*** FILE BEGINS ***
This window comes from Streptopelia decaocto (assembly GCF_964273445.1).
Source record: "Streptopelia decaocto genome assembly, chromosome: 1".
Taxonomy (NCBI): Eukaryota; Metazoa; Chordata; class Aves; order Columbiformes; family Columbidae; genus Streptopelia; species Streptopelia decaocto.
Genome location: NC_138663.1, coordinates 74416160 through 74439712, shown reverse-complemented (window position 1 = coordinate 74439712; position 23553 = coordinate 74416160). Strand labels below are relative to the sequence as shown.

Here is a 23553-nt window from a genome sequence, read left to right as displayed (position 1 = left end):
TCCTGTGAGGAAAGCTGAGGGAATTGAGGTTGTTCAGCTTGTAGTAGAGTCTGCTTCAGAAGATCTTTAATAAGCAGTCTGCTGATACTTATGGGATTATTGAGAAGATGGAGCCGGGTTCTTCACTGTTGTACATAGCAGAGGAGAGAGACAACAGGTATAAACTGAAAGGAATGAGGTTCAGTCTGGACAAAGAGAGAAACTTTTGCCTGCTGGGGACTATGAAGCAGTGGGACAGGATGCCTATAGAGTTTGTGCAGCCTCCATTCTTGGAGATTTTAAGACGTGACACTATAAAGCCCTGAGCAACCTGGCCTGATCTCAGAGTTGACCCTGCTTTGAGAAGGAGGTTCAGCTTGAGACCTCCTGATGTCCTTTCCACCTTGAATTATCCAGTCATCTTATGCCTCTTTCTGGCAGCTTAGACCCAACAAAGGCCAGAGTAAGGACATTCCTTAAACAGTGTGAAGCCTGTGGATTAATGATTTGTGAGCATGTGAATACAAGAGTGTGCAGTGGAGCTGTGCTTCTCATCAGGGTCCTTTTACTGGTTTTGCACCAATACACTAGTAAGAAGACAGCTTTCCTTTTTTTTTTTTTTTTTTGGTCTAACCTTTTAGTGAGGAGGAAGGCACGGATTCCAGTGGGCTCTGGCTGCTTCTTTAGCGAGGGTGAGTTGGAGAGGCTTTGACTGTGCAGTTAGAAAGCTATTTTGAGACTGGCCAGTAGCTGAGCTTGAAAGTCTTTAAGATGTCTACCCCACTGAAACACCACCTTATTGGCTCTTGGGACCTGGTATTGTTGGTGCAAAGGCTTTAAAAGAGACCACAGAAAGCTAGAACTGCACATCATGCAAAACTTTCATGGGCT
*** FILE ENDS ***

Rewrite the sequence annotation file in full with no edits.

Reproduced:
This window comes from Streptopelia decaocto (assembly GCF_964273445.1).
Source record: "Streptopelia decaocto genome assembly, chromosome: 1".
Taxonomy (NCBI): Eukaryota; Metazoa; Chordata; class Aves; order Columbiformes; family Columbidae; genus Streptopelia; species Streptopelia decaocto.
Genome location: NC_138663.1, coordinates 74416160 through 74439712, shown reverse-complemented (window position 1 = coordinate 74439712; position 23553 = coordinate 74416160). Strand labels below are relative to the sequence as shown.

Here is a 23553-nt window from a genome sequence, read left to right as displayed (position 1 = left end):
TCCTGTGAGGAAAGCTGAGGGAATTGAGGTTGTTCAGCTTGTAGTAGAGTCTGCTTCAGAAGATCTTTAATAAGCAGTCTGCTGATACTTATGGGATTATTGAGAAGATGGAGCCGGGTTCTTCACTGTTGTACATAGCAGAGGAGAGAGACAACAGGTATAAACTGAAAGGAATGAGGTTCAGTCTGGACAAAGAGAGAAACTTTTGCCTGCTGGGGACTATGAAGCAGTGGGACAGGATGCCTATAGAGTTTGTGCAGCCTCCATTCTTGGAGATTTTAAGACGTGACACTATAAAGCCCTGAGCAACCTGGCCTGATCTCAGAGTTGACCCTGCTTTGAGAAGGAGGTTCAGCTTGAGACCTCCTGATGTCCTTTCCACCTTGAATTATCCAGTCATCTTATGCCTCTTTCTGGCAGCTTAGACCCAACAAAGGCCAGAGTAAGGACATTCCTTAAACAGTGTGAAGCCTGTGGATTAATGATTTGTGAGCATGTGAATACAAGAGTGTGCAGTGGAGCTGTGCTTCTCATCAGGGTCCTTTTACTGGTTTTGCACCAATACACTAGTAAGAAGACAGCTTTCCTTTTTTTTTTTTTTTTTTGGTCTAACCTTTTAGTGAGGAGGAAGGCACGGATTCCAGTGGGCTCTGGCTGCTTCTTTAGCGAGGGTGAGTTGGAGAGGCTTTGACTGTGCAGTTAGAAAGCTATTTTGAGACTGGCCAGTAGCTGAGCTTGAAAGTCTTTAAGATGTCTACCCCACTGAAACACCACCTTATTGGCTCTTGGGACCTGGTATTGTTGGTGCAAAGGCTTTAAAAGAGACCACAGAAAGCTAGAACTGCACATCATGCAAAACTTTCATGGGCT